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Improved Exudate Control Utilizing Advanced Moisture Management Dressings for Diabetic Foot Limb Salvage, Surgical and Post Operative Wounds

Improved Exudate Control Utilizing Advanced Moisture Management Dressings for Diabetic Foot Limb Salvage, Surgical and Post-Operative Wounds

Babajide A. Ogunlana DPM, FACFAS, PCWC -Chief of Podiatric Surgery at Memorial Hermann Southwest Hospital in Houston, Texas

BACKGROUND

Surgical wounds closed with sutures  or staples1 heal by primary intention.  Wounds generated from limb salvage  surgery often cannot be closed  simply by sutures and follow a  healing path like that of a chronic  wound. These surgical wounds can produce large amounts of drainage  which can lead to higher chance for  maceration, breakdown to the  surrounding skin, and even  dehiscence. The wound dressings  utilized need to not only manage the exudate but provide protection to  the surrounding skin while the wound  progresses through the healing  cascade.

 

METHOD

A case series study was conducted  consisting of a 15-patient sampling  that underwent potential lower limb-saving surgery, such as flaps, wound  closure, and digit/partial foot  amputation requiring drainage  control.

An advanced moisture management  dressing* was utilized as the primary  dressing for exudate control and  protection to the peri wound. The  technologywithin the dressing wicks  away excess exudate while  maintaining a moist wound  environment2.

Following sharp surgical debridement and wound bed preparation, the moisture management dressings  were applied to the wound and multi-layer compression** was used  when clinically necessary.

Dressing change frequency varied based on drainage levels from once a week (low) to upwards of three times per week (high). The wounds  were examined for exudate amount, quality of the wound bed/peri-wound, overall patient comfort, and  ease of use.

 

CONCLUSION

The advanced moisture management dressings were able to handle the varying drainage levels while still  maintaining an optimal environment at the wound and peri-wound skin.

Patients were adherent and overall  wound outcomes improved with this  course of treatment.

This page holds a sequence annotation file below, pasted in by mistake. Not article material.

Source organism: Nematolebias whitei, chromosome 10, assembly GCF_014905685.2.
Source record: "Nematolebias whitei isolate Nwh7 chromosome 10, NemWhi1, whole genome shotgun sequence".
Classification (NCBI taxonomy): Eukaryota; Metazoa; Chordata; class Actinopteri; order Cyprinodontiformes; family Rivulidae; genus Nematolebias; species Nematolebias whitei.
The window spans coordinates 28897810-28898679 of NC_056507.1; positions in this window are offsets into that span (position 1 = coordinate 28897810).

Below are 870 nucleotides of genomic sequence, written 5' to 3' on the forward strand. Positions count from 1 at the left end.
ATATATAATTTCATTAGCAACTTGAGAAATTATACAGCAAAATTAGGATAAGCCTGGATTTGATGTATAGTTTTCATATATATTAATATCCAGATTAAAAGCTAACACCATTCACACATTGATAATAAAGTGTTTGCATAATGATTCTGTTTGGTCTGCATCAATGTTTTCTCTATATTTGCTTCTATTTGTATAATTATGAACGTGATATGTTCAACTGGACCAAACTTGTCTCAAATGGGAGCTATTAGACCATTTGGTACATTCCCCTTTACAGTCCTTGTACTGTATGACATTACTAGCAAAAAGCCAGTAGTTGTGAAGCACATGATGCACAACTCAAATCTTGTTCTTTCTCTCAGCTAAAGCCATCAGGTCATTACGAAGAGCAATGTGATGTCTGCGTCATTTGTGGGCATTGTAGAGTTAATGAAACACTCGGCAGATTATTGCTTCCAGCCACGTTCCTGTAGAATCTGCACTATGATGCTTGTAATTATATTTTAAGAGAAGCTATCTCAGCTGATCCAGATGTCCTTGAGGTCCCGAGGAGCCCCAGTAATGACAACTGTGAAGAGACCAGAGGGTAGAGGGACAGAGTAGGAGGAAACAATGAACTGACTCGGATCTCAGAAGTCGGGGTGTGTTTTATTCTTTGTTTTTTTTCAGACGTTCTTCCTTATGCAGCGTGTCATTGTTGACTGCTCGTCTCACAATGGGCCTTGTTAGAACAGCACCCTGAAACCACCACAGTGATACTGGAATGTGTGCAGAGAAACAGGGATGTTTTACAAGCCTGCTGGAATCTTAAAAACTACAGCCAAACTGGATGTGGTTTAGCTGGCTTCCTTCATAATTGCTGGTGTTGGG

Exudate levels managed with this  moisture management dressing  coupled with standard and advanced  wound care treatment protocols,  including serial sharp wound  debridement and edema control,  showed promising results in advancing wound healing in these very complex limb salvage cases.

 

RESULTS -CASE EXAMPLE#1

  • 56 years old AAF with raging gas forming infection in a chronic non-healing diabetic foot ulcer. Was Initially recommended for Right BKA.
  • Emergently taken to OR for Right great toe amputation, partial first ray amputation with wide excisional debridement –Copious amounts of drainage.
  • Xenograft application on 07/27/2020 with non-adherent dressing and moisture management dressing* usage for exudate control.
  • Wound fully healed on 12/31/2021.

 

 

 

 

 

 

RESULTS -CASE EXAMPLE#2

  • 56 year old AAM with wet gangrene in both feet for >3 months. Underwent Right foot open TMA, Left foot open TMA of the “gangrene slippers”.
  • Right: Packed with packing strips, non-adherent gauze and moisture management dressing*. Left: non-adherent primary dressing and two (2) moisture management dressings*. 
  • Xenograft application on 02/19/2021 with non-adherent dressing and moisture management dressing* usage for exudate control.
  • Right: Wound progressed towards fully healed.  Left: Wound continues to contract and progress towards healing with continued moisture control from the dressings.

 

 

 

 

 

 

 

FOOTNOTES

Milliken Healthcare Products, LLC, Spartanburg, SC:

Active Fluid Management Technology

*TRITEC Silver, ULTRA Silver, ULTRA,  ULTRA Border,AGILE

**CoFlex TLC two-layer compression

 

REFERENCES

  1. Dumville JC, Gray TA, Walter CJ, etal. Dressings for the prevention of surgical site infection. Cochrane Database Syst Rev.2016;12(12):CD003091. Published 2016 Dec 20.doi:10.1002/14651858. CD003091.pub4
  2.  Okan et al. The role of moisture balance in wound healing. Adv. in Skin and Wound Care 2007, 20:39-53

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